Tbx2 Is Overexpressed and Plays an Important Role in Maintaining Proliferation and Suppression of Senescence in Melanomas
Vance KW., Carreira S., Brosch G., Goding CR.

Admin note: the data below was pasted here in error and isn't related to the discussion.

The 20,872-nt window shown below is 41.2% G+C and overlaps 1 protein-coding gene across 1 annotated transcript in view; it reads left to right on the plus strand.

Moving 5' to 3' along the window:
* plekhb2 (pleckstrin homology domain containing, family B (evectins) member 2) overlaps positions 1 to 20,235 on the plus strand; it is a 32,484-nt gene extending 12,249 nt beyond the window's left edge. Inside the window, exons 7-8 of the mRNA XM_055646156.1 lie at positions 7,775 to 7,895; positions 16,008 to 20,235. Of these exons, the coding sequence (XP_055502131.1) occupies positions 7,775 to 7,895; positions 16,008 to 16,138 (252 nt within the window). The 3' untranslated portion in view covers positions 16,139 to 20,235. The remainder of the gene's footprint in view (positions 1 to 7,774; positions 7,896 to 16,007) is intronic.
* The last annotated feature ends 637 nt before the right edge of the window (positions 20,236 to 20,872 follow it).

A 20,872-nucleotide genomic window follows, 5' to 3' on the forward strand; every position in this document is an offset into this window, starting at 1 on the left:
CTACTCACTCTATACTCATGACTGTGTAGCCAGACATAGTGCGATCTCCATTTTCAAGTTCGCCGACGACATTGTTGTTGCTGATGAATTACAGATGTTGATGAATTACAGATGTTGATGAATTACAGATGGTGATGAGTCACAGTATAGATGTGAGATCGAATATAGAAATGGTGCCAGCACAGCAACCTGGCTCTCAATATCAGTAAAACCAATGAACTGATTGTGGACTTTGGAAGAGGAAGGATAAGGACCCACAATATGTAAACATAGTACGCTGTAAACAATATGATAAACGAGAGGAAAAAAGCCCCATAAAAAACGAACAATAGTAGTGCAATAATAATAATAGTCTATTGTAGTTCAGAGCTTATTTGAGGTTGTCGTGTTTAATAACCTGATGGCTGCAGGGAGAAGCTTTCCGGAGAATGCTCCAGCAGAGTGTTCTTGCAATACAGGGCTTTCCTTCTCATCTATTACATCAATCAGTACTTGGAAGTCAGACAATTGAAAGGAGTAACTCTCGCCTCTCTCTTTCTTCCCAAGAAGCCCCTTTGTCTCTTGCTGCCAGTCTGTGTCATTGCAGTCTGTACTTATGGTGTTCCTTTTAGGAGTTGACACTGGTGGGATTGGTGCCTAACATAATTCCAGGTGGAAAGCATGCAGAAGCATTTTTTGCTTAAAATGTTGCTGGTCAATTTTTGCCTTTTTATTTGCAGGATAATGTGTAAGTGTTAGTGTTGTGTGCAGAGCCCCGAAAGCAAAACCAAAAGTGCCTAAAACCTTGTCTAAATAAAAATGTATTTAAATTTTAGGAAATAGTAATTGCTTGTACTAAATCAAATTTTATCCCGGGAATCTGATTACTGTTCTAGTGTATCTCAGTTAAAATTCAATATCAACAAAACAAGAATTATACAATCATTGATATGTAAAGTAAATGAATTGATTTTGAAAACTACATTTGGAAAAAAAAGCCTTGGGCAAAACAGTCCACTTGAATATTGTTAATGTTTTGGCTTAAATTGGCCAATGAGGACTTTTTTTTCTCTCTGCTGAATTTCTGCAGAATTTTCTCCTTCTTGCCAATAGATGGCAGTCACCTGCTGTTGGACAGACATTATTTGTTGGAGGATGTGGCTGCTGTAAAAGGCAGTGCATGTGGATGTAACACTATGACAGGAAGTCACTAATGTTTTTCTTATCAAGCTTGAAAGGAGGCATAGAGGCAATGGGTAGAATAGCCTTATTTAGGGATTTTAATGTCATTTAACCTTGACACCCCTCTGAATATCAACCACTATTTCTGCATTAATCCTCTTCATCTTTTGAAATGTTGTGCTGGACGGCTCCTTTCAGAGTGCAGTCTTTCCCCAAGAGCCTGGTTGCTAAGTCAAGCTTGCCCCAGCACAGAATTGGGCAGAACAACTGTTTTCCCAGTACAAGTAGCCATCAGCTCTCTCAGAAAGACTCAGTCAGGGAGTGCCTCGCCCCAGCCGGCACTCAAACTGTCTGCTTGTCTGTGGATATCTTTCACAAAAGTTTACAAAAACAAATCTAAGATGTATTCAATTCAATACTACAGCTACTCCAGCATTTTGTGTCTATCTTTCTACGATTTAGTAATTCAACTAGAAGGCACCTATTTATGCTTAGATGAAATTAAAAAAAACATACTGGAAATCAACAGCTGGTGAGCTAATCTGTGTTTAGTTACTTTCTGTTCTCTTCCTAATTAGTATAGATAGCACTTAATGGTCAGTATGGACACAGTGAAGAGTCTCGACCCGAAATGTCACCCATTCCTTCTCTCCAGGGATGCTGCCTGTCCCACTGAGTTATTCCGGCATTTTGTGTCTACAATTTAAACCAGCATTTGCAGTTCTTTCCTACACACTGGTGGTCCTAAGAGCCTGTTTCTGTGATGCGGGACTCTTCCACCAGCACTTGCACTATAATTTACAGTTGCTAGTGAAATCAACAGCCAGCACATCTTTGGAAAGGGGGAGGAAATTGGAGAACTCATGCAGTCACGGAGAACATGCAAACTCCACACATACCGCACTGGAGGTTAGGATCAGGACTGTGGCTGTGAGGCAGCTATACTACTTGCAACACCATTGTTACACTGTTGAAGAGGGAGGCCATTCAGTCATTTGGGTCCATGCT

Abstract The INK4a and ARF genes found at the CDKN2A locus are key effectors of cellular senescence that is believed to act as a powerful anticancer mechanism. Accordingly, mutations in these genes are present in a wide variety of spontaneous human cancers and CDKN2A germ line mutations are found in familial melanoma. The TBX2 gene encoding a key developmental transcription factor is amplified in pancreatic cancer cell lines and preferentially amplified and overexpressed in BRCA1 and BRCA2 mutated breast tumors. Overexpression of Tbx2 and the related factor Tbx3, which is also overexpressed in breast cancer and melanomas, can suppress senescence in defined experimental systems through repression of ARF expression. However, it is not known how Tbx2 mediates its repressive effect nor whether endogenous Tbx2 or Tbx3 perform a similar antisenescence function in transformed cells. This is a particularly important question because the loss of CDKN2A in many human cancers would, in principle, bypass the requirement for Tbx2/3-mediated repression of ARF in suppressing senescence. We show here that Tbx2 is overexpressed in melanoma cell lines and that Tbx2 targets histone deacetylase 1 to the p21Cip1 (CDKN1A) initiator. Strikingly, expression of an inducible dominant-negative Tbx2 (dnTbx2) leads to displacement of histone deacetylase 1, up-regulation of p21Cip1 expression, and the induction of replicative senescence in CDKN2A-null B16 melanoma cells. In human melanoma cells, expression of dnTbx2 leads to severely reduced growth and induction of senescence-associated heterochromatin foci. The results suggest that the activity of endogenous Tbx2 is critically required to maintain proliferation and suppress senescence in melanomas.